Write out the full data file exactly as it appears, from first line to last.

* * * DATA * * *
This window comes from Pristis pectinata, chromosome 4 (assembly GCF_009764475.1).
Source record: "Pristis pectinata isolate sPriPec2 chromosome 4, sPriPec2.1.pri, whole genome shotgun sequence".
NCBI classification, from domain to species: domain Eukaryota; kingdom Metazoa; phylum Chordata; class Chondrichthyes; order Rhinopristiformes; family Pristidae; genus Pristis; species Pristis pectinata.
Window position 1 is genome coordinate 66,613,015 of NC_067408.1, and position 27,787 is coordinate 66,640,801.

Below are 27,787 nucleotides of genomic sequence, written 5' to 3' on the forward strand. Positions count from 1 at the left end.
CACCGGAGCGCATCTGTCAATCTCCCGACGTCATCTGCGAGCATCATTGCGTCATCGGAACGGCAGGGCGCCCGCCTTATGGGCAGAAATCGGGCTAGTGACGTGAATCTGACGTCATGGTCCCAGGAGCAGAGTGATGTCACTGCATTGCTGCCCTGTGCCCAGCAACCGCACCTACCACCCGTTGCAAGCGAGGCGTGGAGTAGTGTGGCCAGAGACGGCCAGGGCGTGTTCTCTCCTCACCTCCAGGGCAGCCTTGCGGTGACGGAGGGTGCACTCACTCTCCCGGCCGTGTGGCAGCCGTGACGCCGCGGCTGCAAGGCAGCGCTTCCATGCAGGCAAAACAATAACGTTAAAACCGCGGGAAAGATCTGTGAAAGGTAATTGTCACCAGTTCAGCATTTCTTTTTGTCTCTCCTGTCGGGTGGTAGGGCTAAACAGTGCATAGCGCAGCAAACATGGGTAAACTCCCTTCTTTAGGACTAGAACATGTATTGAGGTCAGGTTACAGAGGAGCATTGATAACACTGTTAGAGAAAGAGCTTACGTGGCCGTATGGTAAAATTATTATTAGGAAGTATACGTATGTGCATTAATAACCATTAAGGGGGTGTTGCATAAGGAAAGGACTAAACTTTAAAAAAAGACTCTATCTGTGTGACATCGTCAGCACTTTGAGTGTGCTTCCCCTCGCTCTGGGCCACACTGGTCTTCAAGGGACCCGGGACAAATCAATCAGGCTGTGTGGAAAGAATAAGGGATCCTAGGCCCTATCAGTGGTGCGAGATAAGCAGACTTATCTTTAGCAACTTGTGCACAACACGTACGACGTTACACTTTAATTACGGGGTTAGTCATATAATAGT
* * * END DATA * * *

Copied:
This window comes from Pristis pectinata, chromosome 4 (assembly GCF_009764475.1).
Source record: "Pristis pectinata isolate sPriPec2 chromosome 4, sPriPec2.1.pri, whole genome shotgun sequence".
NCBI classification, from domain to species: domain Eukaryota; kingdom Metazoa; phylum Chordata; class Chondrichthyes; order Rhinopristiformes; family Pristidae; genus Pristis; species Pristis pectinata.
Window position 1 is genome coordinate 66,613,015 of NC_067408.1, and position 27,787 is coordinate 66,640,801.

Below are 27,787 nucleotides of genomic sequence, written 5' to 3' on the forward strand. Positions count from 1 at the left end.
CACCGGAGCGCATCTGTCAATCTCCCGACGTCATCTGCGAGCATCATTGCGTCATCGGAACGGCAGGGCGCCCGCCTTATGGGCAGAAATCGGGCTAGTGACGTGAATCTGACGTCATGGTCCCAGGAGCAGAGTGATGTCACTGCATTGCTGCCCTGTGCCCAGCAACCGCACCTACCACCCGTTGCAAGCGAGGCGTGGAGTAGTGTGGCCAGAGACGGCCAGGGCGTGTTCTCTCCTCACCTCCAGGGCAGCCTTGCGGTGACGGAGGGTGCACTCACTCTCCCGGCCGTGTGGCAGCCGTGACGCCGCGGCTGCAAGGCAGCGCTTCCATGCAGGCAAAACAATAACGTTAAAACCGCGGGAAAGATCTGTGAAAGGTAATTGTCACCAGTTCAGCATTTCTTTTTGTCTCTCCTGTCGGGTGGTAGGGCTAAACAGTGCATAGCGCAGCAAACATGGGTAAACTCCCTTCTTTAGGACTAGAACATGTATTGAGGTCAGGTTACAGAGGAGCATTGATAACACTGTTAGAGAAAGAGCTTACGTGGCCGTATGGTAAAATTATTATTAGGAAGTATACGTATGTGCATTAATAACCATTAAGGGGGTGTTGCATAAGGAAAGGACTAAACTTTAAAAAAAGACTCTATCTGTGTGACATCGTCAGCACTTTGAGTGTGCTTCCCCTCGCTCTGGGCCACACTGGTCTTCAAGGGACCCGGGACAAATCAATCAGGCTGTGTGGAAAGAATAAGGGATCCTAGGCCCTATCAGTGGTGCGAGATAAGCAGACTTATCTTTAGCAACTTGTGCACAACACGTACGACGTTACACTTTAATTACGGGGTTAGTCATATAATAGT